An “ukase” (Russian: ukaz ) in Tsarist Russia was a proclamation of the tsar (sometimes transliterated as “czar”), that had the force of law. Its connotation among English speakers is that of an arbitrary, authoritarian decree. In recent United States history, some Presidential executive orders seem the equivalent of that connotation. His ability to issue such decrees is what President Obama meant with his “I have a pen and I have a phone” indicating he would implement policies he favored without Congressional action.
The federal courts, including the United States Supreme Court, have taken a dim view of a number of ukases emanating from this administration, including those affecting immigration and some environmental regulations. The most recent slapdown came this past week from U. S. District Judge Amos Mazzant of the Eastern District of Texas.
In March 2014, the President directed the Secretary of Labor to “modernize and streamline the existing overtime regulations for executive, administrative, and professional employees.” This has been known as the “EAP” or “white-collar” exemption, whereby employees are exempt from having to pay salaried employees with such duties overtime rates for hours worked in excess of 40 per week. As a result, in May 2016 the Department of Labor issued a “Final Rule” increasing the minimum salary level for exempt employees from $455 a week to $921 per week or $47,892 annually — doubling the threshold. There were estimates that over four million employees would be affected.
Needless to say, many businesses, and business organizations, were distressed by this new rule. For one thing, flexibility in assignment of many employees with managerial duties would be lost. Some businesses have varying or seasonal degrees of busyness, and are really paying their employees for accomplishing a task, rather than merely putting in time. Many employees were not happy about it either. Being a salaried, rather than hourly, employee gives a certain higher status to many workers. Status is important to the motivation and morale, as well as to an employee’s self-image. Many in academia might pooh-pooh, but, of course they have it. Like money, status becomes less important when one has it. Furthermore, flexibility in taking occasional time off during the workday for personal and other non-business-related activities without having to worry about being docked is a benefit of being a salaried employee.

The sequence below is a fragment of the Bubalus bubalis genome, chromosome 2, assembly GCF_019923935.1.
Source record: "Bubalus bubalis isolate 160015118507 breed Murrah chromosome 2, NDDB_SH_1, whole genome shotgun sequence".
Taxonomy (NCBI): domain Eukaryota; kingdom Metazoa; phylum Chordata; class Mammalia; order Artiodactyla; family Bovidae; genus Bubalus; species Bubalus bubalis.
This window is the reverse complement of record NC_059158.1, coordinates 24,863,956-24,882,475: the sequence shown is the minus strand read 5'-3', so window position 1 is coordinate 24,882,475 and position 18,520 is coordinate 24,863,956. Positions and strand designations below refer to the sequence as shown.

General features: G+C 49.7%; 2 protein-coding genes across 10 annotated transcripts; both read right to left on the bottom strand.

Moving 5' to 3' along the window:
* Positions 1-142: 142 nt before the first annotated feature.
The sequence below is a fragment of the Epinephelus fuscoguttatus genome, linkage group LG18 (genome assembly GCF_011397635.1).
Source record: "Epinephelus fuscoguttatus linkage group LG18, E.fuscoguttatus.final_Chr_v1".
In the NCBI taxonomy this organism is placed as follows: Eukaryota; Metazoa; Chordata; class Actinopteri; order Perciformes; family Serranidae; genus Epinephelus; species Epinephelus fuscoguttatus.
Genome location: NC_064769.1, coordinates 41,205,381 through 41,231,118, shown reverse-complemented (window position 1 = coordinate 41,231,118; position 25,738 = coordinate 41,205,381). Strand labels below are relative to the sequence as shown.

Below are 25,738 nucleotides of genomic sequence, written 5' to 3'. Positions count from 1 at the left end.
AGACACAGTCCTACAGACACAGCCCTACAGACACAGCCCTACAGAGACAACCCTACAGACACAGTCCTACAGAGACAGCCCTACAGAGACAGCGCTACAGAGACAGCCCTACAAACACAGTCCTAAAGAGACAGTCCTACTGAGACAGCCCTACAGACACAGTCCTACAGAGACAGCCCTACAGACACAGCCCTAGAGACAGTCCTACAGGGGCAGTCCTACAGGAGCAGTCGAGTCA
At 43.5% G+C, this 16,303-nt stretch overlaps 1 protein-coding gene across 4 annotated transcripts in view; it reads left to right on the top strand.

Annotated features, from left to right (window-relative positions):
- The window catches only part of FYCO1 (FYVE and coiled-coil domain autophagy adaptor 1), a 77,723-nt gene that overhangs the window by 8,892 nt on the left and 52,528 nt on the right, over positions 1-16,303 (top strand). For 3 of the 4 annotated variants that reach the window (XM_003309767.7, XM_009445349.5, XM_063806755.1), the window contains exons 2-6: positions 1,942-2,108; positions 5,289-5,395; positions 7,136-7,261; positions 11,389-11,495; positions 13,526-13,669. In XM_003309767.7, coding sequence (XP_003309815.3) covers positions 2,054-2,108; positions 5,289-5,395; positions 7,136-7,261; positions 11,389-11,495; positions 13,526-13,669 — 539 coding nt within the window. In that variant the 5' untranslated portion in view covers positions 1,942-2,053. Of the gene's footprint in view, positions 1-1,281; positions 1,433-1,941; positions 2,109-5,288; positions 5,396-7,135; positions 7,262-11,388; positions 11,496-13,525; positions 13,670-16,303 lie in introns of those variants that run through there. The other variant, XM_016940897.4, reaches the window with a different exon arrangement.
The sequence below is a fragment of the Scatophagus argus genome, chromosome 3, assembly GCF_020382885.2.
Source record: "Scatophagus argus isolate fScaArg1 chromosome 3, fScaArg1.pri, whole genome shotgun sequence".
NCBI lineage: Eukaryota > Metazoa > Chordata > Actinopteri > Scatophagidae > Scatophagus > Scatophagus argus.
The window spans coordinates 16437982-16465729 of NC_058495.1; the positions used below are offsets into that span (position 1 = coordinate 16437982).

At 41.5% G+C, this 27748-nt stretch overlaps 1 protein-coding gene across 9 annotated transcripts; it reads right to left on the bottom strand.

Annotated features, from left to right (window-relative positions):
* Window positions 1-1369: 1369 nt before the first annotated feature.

Nevertheless, one may argue as to whether a legally mandated number of hours in a workweek is good policy — I happen to believe it is not — that a government should impose on private businesses. What appears to be abundantly clear is that an executive department decree, without authority from a legislative body, in this case United States Congress, should be permissible at all. It amounts to an ukase, which is a hallmark of a dictatorship or absolute monarchy, not that of a democratic republic.
Believing that the President and the Department of Labor lacked the Constitutional and statutory authority to issue this regulation, twenty-one states, a number of businesses, and business organizations filed suit in the United States District Court for the Eastern District of Texas challenging the Final Rule. These plaintiffs also sought an emergency preliminary injunction prohibiting enforcement of the Rule pending full adjudication on the merits of the suit.
In State of Nevada, et al vs. United States Department of Labor, et al (docket number 4:16-CV-00731, U.S. District Court Eastern District of Texas, memorandum opinion and order, 11/22/2016, available at many sites online) Judge Mazzant, in a 20 page opinion, carefully analyzed the text of the federal labor standards act, and the Department of Labor’s new regulation together with the contentions of the Plaintiffs and Defendants. The court concluded that the Department of Labor probably lacked statutory authority to define the exemptions in terms of salary level. The law, as passed by Congress, only gave authority to define the exemption in terms of job function. The court also found that the other requirements for issuing a temporary injunction were met, and thus restrained the Department of Labor and the executive branch from enforcing the new rule pending a full trial on the merits.
Because of the political situation, and the advent of a new administration and Congress, this Final Rule is probably a dead letter. Under the Administrative Review Act, Congress is set to disapprove the regulation, and the new President is unlikely to veto that disapproval. Anyway, there will be a new Secretary of Labor, who will doubtless have less enthusiasm for social engineering under the guise of regulating business.
One of the opposition points to the Final Rule was that, rather than paying overtime rates to employees that would otherwise be exempt under the work duties test, employers would limit their hours rather than paying them for overtime. The Department of Labor’s response was that, then they will have more time off to spend on other pursuits. As far as that goes, the current czar, oops, I mean Secretary, as well as the President, in less than two months will have an abundant amount of time to spend on other pursuits. I wish them well.